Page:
Nearly two dozen inmates go on hunger strike in Maricopa County jails
PHOENIX — Nearly two dozen inmates in Maricopa County jails have gone on a hunger strike in an effort to get better food behind bars.
According to Maricopa County Sheriff Paul Penzone, 23 inmates have refused to eat at least two meals in the strike.
Penzone said Wednesday the inmates are served two meals per day — breakfast and dinner — which meet the nutritional demands of a majority of the prisoners, save for any dietary or religious standards.
The sheriff said he is not interested in making issues “where there are none” and taking away valuable resources from what he believes are priorities within the department, including keeping his staff members safe.
“We are not a hotel looking for high-quality service rankings on how good our food is or how good it could be,” Penzone said.
The inmates eat bread with peanut butter, fruit and two milk cartons in the morning and a soy-based dinner with vegetables, beans, bread and an apple at night. The two meals make up 2,600 calories per day.
The meals, Penzone said, are more bland than usual but meet the nutritional demands that were outlined by a staffed dietitian.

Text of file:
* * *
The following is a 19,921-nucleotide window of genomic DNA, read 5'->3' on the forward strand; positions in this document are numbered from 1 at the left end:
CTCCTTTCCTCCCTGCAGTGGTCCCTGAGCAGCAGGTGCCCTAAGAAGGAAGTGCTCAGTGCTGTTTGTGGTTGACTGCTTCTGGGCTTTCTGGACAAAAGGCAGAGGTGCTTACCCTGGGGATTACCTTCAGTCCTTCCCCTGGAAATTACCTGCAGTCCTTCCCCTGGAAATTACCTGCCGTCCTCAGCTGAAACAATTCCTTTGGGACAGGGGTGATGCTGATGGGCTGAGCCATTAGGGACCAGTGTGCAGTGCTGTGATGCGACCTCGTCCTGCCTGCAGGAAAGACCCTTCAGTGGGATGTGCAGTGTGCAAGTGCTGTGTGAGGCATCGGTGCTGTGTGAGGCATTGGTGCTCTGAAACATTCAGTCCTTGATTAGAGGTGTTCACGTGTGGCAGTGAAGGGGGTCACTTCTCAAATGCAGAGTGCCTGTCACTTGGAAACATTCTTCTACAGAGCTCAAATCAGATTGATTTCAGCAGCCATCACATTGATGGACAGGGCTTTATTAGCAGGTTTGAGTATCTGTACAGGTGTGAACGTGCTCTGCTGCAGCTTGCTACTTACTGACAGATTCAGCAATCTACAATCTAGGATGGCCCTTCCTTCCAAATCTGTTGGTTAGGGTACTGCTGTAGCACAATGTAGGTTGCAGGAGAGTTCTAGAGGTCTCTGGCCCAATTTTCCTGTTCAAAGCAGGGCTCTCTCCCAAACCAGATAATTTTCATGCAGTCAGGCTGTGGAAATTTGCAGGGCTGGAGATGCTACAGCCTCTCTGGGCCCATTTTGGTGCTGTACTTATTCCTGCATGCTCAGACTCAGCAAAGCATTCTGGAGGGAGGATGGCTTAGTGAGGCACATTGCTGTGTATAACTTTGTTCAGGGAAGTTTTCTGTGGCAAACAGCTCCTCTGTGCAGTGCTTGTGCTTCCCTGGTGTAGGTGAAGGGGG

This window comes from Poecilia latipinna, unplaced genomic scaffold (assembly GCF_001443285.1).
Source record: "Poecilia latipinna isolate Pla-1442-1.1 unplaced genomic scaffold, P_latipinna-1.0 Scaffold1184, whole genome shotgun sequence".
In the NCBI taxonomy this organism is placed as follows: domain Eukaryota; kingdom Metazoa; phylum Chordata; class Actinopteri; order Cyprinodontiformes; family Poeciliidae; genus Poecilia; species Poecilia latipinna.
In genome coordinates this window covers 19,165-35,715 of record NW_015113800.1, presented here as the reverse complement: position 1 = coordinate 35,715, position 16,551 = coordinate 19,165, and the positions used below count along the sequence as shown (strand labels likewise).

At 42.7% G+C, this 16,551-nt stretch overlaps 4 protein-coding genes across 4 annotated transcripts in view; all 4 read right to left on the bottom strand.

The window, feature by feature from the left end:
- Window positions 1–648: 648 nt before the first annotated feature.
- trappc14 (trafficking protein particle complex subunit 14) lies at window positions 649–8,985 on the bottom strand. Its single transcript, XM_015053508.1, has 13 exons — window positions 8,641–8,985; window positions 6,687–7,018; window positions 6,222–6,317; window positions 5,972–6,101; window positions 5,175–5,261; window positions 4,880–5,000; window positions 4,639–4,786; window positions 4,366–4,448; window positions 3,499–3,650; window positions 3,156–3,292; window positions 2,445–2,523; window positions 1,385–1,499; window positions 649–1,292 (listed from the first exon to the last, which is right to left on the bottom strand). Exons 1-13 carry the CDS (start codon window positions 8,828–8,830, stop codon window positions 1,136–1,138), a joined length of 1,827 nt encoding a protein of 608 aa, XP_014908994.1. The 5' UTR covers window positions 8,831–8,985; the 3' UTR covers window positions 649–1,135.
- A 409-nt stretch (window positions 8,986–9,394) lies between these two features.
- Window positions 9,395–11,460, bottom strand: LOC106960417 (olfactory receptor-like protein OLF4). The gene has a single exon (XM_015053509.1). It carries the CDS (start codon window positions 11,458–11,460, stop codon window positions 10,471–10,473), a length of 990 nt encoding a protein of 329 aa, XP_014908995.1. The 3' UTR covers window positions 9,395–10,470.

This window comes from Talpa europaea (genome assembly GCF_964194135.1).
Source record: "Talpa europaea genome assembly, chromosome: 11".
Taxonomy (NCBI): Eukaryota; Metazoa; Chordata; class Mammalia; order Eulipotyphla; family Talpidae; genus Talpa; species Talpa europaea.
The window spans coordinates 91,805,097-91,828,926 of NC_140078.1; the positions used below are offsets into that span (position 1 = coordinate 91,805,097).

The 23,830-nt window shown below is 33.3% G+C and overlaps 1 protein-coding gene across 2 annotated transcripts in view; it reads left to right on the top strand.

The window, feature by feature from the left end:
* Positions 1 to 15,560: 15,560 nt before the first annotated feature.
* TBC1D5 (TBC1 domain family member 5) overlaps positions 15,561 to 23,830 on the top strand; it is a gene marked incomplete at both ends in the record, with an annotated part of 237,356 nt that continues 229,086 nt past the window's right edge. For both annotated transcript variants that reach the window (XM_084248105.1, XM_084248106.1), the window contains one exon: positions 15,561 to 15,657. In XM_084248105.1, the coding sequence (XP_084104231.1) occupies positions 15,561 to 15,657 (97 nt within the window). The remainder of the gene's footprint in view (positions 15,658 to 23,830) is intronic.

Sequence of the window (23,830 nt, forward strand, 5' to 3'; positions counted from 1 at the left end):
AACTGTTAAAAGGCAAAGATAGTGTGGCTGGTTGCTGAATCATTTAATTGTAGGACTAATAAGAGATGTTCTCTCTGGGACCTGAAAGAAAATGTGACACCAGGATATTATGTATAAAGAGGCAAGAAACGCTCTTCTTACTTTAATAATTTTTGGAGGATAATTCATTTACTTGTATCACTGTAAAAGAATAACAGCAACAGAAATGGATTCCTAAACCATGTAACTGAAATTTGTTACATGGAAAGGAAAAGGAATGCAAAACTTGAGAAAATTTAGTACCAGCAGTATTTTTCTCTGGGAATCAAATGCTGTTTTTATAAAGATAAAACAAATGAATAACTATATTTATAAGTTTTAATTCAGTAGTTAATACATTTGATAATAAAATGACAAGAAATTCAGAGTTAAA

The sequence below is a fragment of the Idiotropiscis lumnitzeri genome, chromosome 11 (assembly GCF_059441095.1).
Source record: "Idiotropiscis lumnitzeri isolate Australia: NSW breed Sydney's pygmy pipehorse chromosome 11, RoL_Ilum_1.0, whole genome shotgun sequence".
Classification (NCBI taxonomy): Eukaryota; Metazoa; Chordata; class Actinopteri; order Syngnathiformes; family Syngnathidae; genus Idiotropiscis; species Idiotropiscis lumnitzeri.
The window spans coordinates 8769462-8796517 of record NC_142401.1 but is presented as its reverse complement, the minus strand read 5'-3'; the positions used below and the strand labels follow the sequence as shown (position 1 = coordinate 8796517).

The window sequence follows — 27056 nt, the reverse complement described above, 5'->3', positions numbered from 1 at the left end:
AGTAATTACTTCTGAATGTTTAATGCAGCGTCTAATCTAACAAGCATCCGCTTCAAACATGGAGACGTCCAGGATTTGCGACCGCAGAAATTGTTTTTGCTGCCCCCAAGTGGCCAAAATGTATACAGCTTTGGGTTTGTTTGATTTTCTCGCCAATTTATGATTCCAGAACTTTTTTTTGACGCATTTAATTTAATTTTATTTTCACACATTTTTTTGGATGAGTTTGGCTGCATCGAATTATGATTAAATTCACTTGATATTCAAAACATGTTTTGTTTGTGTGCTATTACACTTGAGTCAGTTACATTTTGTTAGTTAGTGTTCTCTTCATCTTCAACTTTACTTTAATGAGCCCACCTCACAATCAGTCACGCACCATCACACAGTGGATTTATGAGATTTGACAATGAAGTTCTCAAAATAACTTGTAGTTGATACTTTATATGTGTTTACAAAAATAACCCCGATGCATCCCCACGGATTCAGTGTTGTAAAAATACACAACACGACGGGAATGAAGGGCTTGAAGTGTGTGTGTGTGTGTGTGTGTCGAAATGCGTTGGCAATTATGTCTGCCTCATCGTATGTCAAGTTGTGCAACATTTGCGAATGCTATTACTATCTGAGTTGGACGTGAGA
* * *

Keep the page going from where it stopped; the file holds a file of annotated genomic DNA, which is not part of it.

Penzone said the department will not be implementing other meals to appeal to the inmates due to the cost, but said if they do not like the food, they have the option of purchasing different options from a jail shop.
“We have a clean, humane, high-volume operation” that serves 16,000 meals per day in a “fresh and efficient manner,” Penzone said. “We have no capacity to build out meals.”
“My priority is taking care of the men and women in this organization who work to keep the community safe, not satisfying the taste buds of our inmates,” he added.
The meals were implemented by Penzone’s predecessor, former Sheriff Joe Arpaio, in response to various lawsuits and court orders.
Show Podcasts and Interviews
- Joe Arpaio files defamation complaint against CNN, other media
- Arizona secretary of state-elect sees teamwork as key to smooth elections
- Sheriff Paul Penzone said he’s fired employees for racial profiling
- Arizona agency wrestles with bias amid post-Arpaio overhaul
- Health insurance open enrollment slow so far in Arizona